Of course, to argue that music’s effects cannot be reduced to meanings is not to say that the issue of meaning is irrelevant to an understanding of those effects. Effects have meanings, even if the two things are not identical. For example, the potentially empowering/subversive affective qualities of disco and its musical descendents or the supposedly phallomorphic ‘mattering maps’ of the ‘Rock Formation’ (Grossberg, 1992) can be at least partially reconfigured by specific discursive practices. For the Riot Grrrls (bands like Hole, Bikini Kill, Babes in Toyland), a masculine rock sound with screaming aggressive vocals and guitars was a means by which to occupy the corporeal-affective space of masculinity, and so challenge the gendered distribution of power in 1990s America (Reynolds & Press, 1995). Disco’s sensuality is easily contained by an exclusionary apparatus (dress codes, guest-lists, expensive drugs) which turns it into an indulgence for the wealthy rather than an enacted riposte to all normativity, and this particular mode of territorialisation has been imposed and resisted repeatedly since the 1970s (Lawrence, 2003). The political struggles at stake in the formation and dissolution of such assemblages can only be understood by reference both to the affective specificities of the musics in question, and to the semiotic contexts in which they are fought over. To try to read disco in terms of its ‘significations’ (its banal lyrics, its often simplistic and standardised structures) would tell us nothing about why it was important for gay men like Dyer in the 1970s, or how its wordless descendents — house and techno — came to transform the musical milieu of the 1990s. To talk about what Riot Grrrl meant without explaining what it felt like would be to rob it of all specificity, hearing it as identical either to every other feminist musical project (Tori Amos? Patti Smith? Aretha Franklin? Carla Bley?) or to the masculinist strands of hardcore punk and heavy rock whose forms it appropriated.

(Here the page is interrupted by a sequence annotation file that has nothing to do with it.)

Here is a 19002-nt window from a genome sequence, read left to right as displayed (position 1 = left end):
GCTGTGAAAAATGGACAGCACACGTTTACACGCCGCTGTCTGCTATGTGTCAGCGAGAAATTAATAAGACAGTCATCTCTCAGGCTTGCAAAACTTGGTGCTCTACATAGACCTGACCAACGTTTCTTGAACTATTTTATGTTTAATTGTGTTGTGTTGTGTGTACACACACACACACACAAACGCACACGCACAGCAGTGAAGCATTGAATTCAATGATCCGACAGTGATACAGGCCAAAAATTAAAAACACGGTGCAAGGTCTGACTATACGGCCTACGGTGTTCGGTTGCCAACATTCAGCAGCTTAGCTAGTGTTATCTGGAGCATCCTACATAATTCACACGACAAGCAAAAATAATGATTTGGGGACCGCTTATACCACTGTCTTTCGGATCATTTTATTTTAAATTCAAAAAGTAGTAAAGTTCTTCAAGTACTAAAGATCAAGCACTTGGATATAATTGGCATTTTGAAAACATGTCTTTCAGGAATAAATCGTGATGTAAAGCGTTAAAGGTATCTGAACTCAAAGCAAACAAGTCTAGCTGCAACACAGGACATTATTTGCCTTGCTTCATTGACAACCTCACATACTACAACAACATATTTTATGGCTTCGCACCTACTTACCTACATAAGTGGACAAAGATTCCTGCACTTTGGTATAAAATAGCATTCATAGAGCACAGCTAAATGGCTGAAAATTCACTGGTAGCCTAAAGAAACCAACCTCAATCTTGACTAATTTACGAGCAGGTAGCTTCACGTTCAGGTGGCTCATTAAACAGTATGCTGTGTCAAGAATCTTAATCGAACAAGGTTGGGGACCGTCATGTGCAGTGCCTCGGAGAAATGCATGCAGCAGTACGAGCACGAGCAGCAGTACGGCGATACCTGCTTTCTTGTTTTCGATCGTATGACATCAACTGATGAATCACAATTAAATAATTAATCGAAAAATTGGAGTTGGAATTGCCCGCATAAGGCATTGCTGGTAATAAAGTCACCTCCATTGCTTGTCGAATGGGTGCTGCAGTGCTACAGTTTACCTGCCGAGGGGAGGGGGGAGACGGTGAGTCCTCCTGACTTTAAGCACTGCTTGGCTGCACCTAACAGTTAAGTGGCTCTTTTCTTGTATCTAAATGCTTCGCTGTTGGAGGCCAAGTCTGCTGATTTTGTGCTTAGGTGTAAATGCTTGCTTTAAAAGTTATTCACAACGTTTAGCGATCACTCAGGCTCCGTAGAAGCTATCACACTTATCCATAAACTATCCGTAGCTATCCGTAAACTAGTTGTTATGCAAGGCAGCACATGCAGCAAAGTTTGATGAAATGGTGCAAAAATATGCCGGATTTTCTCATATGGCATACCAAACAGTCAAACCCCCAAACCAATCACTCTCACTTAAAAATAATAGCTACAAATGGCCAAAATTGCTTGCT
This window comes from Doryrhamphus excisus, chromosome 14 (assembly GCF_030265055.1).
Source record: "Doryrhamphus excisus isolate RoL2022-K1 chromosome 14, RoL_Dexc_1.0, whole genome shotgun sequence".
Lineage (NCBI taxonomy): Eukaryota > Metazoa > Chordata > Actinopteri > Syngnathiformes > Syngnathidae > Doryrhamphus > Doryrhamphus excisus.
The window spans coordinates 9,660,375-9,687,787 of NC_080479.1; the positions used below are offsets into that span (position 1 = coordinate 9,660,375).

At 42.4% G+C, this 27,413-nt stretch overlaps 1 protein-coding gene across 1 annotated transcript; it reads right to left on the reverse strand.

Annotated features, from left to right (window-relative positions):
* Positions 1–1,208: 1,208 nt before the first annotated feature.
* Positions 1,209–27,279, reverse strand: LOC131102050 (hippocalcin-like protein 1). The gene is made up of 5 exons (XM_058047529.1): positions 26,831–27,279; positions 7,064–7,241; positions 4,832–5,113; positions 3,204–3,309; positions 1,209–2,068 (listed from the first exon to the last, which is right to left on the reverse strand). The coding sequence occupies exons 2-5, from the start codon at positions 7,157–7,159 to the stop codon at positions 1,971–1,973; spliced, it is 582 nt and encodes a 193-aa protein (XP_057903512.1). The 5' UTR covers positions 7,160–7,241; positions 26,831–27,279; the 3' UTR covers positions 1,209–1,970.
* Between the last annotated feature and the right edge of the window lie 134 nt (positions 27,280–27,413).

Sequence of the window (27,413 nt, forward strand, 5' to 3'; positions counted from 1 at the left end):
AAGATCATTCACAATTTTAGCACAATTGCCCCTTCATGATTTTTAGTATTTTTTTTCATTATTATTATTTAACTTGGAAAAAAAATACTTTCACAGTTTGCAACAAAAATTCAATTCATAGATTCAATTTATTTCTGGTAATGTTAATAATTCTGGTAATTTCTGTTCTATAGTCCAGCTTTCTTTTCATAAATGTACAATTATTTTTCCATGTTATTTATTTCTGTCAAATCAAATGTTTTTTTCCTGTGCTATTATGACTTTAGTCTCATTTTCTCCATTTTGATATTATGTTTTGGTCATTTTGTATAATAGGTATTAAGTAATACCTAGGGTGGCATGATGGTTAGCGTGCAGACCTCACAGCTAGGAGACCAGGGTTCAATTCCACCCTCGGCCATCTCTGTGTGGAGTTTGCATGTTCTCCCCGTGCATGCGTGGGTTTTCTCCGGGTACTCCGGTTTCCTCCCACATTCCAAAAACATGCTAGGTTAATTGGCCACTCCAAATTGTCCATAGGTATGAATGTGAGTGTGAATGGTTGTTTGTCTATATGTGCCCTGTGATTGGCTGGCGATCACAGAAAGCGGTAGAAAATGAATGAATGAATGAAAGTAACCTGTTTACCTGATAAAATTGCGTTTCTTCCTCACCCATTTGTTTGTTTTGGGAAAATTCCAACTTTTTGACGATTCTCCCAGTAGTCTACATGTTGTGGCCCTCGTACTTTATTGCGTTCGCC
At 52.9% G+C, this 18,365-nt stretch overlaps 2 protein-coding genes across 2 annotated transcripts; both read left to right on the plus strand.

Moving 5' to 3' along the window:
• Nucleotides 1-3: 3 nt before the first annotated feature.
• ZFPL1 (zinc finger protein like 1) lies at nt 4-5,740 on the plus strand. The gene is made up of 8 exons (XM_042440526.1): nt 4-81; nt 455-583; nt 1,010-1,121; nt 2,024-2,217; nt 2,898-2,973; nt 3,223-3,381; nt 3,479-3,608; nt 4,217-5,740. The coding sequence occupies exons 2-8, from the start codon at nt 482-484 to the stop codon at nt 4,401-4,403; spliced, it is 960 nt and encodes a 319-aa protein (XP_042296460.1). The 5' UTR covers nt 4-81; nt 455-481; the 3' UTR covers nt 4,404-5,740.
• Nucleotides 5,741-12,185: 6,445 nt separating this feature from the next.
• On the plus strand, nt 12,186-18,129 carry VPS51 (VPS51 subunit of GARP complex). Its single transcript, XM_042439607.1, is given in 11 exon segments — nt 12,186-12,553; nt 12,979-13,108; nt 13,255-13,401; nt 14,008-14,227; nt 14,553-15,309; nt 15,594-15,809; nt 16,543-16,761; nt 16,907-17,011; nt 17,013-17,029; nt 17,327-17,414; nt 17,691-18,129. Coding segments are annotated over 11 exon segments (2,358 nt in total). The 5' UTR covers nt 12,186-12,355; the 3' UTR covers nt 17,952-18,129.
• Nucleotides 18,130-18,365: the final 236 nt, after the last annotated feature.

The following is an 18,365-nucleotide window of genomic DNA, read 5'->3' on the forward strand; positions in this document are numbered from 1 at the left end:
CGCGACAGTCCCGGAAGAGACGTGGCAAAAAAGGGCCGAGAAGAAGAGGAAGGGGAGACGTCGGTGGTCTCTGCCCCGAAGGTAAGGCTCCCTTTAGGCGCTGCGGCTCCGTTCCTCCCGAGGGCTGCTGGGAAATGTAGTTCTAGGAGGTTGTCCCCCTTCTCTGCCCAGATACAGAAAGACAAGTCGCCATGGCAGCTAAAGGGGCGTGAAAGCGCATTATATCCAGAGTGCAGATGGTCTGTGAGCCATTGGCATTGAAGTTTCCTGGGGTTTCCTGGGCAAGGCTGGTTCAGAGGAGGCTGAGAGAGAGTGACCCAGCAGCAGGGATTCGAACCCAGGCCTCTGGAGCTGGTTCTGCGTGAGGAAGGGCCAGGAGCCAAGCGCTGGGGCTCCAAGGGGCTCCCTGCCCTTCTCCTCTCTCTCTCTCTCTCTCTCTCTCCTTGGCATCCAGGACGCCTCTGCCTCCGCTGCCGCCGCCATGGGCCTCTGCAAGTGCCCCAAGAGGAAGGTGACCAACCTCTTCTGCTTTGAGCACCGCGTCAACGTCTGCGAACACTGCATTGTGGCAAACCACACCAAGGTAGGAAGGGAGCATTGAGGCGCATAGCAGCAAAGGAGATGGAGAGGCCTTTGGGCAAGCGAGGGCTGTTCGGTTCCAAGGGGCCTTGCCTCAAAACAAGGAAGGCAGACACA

The question, therefore, is how to talk about music in a way which takes account of the elaborated physicality of its material effects while acknowledging that such effects will always be mediated by the cultural — and indeed narrowly discursive — conditions in which they occur. An influential solution to this problem is proposed by Robert Walser in his book on heavy metal. Walser, like anyone taking a Spinozan approach, sees music as having corporeal effects that are experienced by musicians and listeners as experiences of empowerment (or, presumably, disempowerment). However, Walser clearly wishes to avoid any naÃ¯ve idea that these physical effects can be understood as wholly ‘raw’, as somehow acultural, and he does not refer at all to the Spinoza-Nietzsche-Deleuze tradition (just to be clear: this is not a criticism of Walser). Instead, locating his work in the mainstream of Anglophone cultural theory, he mobilises a Foucauldian vocabulary of discourse. For Walser, ‘Music Discourse’ includes both the actual concrete sounds of music — the notes, the rhythms, the textures — and the linguistic and visual codes which lend those sound particular meanings in particular contexts:
The analytical notion of discourse enables us to pursue an integrated investigation of musical and social aspects of popular music. By approaching musical genres as discourses, it is possible to specify certain formal characteristics of genres but also a range of understandings shared by musicians and fans concerning the interpretation of these characteristics. The concept of discourse enables us to theorise beyond the artificial division between ‘material reality’ and consciousness. (Walser, 1993: 45)